The other way it’s more complicated is that, although people stopped bowling in leagues, that doesn’t mean they kept to themselves. Often they just exchanged one affinity group for another. We are, after all, social creatures. In the case of unions, the affinity groups that filled the breach, Newman and Skocpol argue, were gun clubs and NRA chapters and Tea Party groups. As a consequence, union members’ political orientations changed. Different affinity group, different affinity.
Sometimes, they write, the affinity group was an extremist election-denying group like the Proud Boys and the Oath Keepers:
The founder of the Proud Boys, Gavin McInnes, explained on his podcast … that the Proud Boys began as a “drinking club” in which like-minded men would meet at bars in New York City and gripe about politics and social progress.… Proud Boys meetings … were quite like those that “the Shriners or the Elks might do.”
You hear much the same about Islamist terrorists. Max Abrams, a political scientist at Northeastern, wrote a memorable paper in 2008 titled “What Terrorists Really Want.” Its conclusion was that it had very little to do with 72 virgins in paradise; what these lost young men sought was to “develop strong affective ties with fellow terrorists.” Summarizing this and similar studies in a 2009 Slate piece, I reached for the same comparison as McInnes: “Think the Elks, only more lethal.”
Some unions maintained their affinity-group role better than others. The International Brotherhood of Electrical Workers, Newman and Skocpol write, did a better job staying up close and personal than the United Steelworkers, probably reflecting the electricians’ more secure economic position and the temporary nature of their work assignments. Unlike Steelworkers, electricians migrate from from job to job, so they’re much less vulnerable to abrupt local shocks like a plant closing.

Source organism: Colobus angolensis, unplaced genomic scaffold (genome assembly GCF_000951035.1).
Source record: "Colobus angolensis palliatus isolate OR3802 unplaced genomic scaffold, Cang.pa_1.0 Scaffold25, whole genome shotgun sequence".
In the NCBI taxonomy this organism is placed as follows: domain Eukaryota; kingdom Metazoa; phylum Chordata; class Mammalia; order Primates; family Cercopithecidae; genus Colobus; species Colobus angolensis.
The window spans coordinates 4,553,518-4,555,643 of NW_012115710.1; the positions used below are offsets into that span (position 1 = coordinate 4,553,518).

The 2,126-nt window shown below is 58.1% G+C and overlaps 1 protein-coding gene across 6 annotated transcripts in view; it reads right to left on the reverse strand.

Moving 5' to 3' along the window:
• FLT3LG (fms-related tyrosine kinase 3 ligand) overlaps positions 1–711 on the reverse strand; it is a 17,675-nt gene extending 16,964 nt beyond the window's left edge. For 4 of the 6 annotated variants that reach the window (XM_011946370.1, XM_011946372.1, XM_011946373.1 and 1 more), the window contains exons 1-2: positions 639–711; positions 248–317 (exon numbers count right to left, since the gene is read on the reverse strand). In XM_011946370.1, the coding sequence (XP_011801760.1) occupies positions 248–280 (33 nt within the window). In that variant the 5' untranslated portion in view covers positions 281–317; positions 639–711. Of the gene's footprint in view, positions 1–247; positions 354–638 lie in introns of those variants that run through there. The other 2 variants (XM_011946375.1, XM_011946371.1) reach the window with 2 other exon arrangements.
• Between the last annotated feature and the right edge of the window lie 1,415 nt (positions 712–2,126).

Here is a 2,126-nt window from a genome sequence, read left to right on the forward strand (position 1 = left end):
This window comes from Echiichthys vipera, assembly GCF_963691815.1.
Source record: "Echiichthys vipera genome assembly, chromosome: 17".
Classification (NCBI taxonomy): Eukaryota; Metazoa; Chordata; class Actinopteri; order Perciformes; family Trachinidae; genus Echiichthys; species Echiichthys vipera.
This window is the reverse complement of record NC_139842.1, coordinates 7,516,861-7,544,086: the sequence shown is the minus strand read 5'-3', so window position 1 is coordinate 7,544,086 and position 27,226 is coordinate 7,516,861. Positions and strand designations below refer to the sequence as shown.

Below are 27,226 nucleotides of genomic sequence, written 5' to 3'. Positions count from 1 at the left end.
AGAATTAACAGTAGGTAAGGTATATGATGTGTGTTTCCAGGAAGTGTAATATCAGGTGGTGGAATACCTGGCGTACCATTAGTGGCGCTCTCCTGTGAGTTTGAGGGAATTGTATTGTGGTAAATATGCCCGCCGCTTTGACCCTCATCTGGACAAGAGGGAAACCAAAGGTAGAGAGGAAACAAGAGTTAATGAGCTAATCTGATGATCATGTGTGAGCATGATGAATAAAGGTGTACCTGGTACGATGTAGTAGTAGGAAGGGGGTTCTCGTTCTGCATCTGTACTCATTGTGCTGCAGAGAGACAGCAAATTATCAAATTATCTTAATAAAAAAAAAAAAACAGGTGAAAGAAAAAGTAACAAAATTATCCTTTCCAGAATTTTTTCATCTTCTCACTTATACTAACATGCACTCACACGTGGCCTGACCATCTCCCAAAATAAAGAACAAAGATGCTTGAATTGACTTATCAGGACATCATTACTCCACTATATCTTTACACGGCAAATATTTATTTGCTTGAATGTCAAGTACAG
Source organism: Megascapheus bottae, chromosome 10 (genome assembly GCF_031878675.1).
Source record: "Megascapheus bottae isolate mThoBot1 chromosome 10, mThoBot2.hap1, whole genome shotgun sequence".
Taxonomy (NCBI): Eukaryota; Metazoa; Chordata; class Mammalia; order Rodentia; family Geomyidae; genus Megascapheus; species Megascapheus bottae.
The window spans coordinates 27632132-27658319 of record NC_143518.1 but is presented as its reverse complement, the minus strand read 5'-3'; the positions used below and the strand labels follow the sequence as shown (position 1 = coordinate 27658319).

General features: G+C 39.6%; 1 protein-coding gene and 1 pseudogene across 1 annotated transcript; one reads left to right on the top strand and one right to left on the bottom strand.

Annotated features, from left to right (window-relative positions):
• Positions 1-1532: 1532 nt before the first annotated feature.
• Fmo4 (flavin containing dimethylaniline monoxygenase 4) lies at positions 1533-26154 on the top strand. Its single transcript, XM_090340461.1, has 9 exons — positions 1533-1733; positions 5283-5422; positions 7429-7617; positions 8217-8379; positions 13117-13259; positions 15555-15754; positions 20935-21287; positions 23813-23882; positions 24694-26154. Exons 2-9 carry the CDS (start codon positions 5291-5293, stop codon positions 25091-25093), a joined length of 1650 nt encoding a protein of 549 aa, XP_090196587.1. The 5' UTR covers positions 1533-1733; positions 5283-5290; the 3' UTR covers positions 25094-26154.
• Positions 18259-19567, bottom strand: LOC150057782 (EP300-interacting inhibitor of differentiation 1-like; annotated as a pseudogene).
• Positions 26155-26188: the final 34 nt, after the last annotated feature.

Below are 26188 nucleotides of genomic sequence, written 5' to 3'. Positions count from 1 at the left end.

“I haven’t thought through how you compare the UAW’s trajectory,” Skocpol told me. One survey the book cites says the UAW remained more loyal to the Democratic Party than other unions, possibly because the survey was conducted not long after the Obama administration bailed out GM and Chrysler. Another reason, Skocpol told me, may be that the UAW has more African American members than other industrial unions.
What seems clear from reading Newman and Skocpol is that labor unions must put more effort into community building where that’s still possible. Tom Lewandowski was doing this sort of work in New Haven, Indiana, as president of the Northeast Indiana Central Labor Council until the AFL-CIO shut the council down as part of a restructuring. Lewandowski then kept the project going on a shoestring budget with no union affiliation under the name the Worker’s Project. My friend the late writer Barbara Ehrenreich put me in touch with Lewandowski about six years ago, and the three of us met for lunch in Alexandria, Virginia. At the time I was editor of a paywalled section of Politico on labor policy.
At lunch, Lewandowski bemoaned the unions’ loss of interest in preserving their community-building role. I’m sorry to report that I didn’t quite get it. “Tell him about the softball picnic,” Barbara told Lewandowski, and Lewandowski explained that he’d sponsored a softball picnic that drew a big crowd. I thought: What can a softball picnic do to boost stagnant wages? And why was Barbara, the tough-minded author of Nickel and Dimed and Fear of Falling, buying into this gauzy nonsense?
My lunch with Lewandowski put me in mind of “Il faut cultiver notre jardin,” the famous concluding line from Voltaire’s Candide. What did that even mean? I didn’t understand in Madame Laidig’s eleventh-grade high school French class, and I didn’t understand sitting across from Lewandowski. I listened politely, went back to my office, and forgot all about the Worker’s Project.
Now, having read Newman and Skocpol, I think Lewandowski was right and I was just too clueless to understand. Among the other difficult tasks labor faces, it must cultivate its garden. When it doesn’t, all sorts of MAGA weeds take root.